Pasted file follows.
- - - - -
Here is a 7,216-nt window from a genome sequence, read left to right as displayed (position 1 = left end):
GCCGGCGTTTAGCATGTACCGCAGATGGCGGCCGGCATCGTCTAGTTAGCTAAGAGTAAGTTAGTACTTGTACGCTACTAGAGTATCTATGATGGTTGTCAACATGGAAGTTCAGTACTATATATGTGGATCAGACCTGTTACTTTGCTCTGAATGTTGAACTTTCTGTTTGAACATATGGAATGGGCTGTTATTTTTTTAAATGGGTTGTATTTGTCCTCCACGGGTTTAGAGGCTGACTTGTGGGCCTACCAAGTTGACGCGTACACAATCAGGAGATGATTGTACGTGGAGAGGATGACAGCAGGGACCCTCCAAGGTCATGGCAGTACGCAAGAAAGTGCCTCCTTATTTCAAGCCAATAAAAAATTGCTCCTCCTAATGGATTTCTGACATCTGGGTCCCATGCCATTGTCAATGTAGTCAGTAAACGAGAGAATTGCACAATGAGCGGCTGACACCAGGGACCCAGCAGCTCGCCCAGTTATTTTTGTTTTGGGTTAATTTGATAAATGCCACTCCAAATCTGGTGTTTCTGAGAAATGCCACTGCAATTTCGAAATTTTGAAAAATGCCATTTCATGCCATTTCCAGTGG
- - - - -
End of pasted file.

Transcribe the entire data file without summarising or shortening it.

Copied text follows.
Here is a 7,216-nt window from a genome sequence, read left to right as displayed (position 1 = left end):
GCCGGCGTTTAGCATGTACCGCAGATGGCGGCCGGCATCGTCTAGTTAGCTAAGAGTAAGTTAGTACTTGTACGCTACTAGAGTATCTATGATGGTTGTCAACATGGAAGTTCAGTACTATATATGTGGATCAGACCTGTTACTTTGCTCTGAATGTTGAACTTTCTGTTTGAACATATGGAATGGGCTGTTATTTTTTTAAATGGGTTGTATTTGTCCTCCACGGGTTTAGAGGCTGACTTGTGGGCCTACCAAGTTGACGCGTACACAATCAGGAGATGATTGTACGTGGAGAGGATGACAGCAGGGACCCTCCAAGGTCATGGCAGTACGCAAGAAAGTGCCTCCTTATTTCAAGCCAATAAAAAATTGCTCCTCCTAATGGATTTCTGACATCTGGGTCCCATGCCATTGTCAATGTAGTCAGTAAACGAGAGAATTGCACAATGAGCGGCTGACACCAGGGACCCAGCAGCTCGCCCAGTTATTTTTGTTTTGGGTTAATTTGATAAATGCCACTCCAAATCTGGTGTTTCTGAGAAATGCCACTGCAATTTCGAAATTTTGAAAAATGCCATTTCATGCCATTTCCAGTGG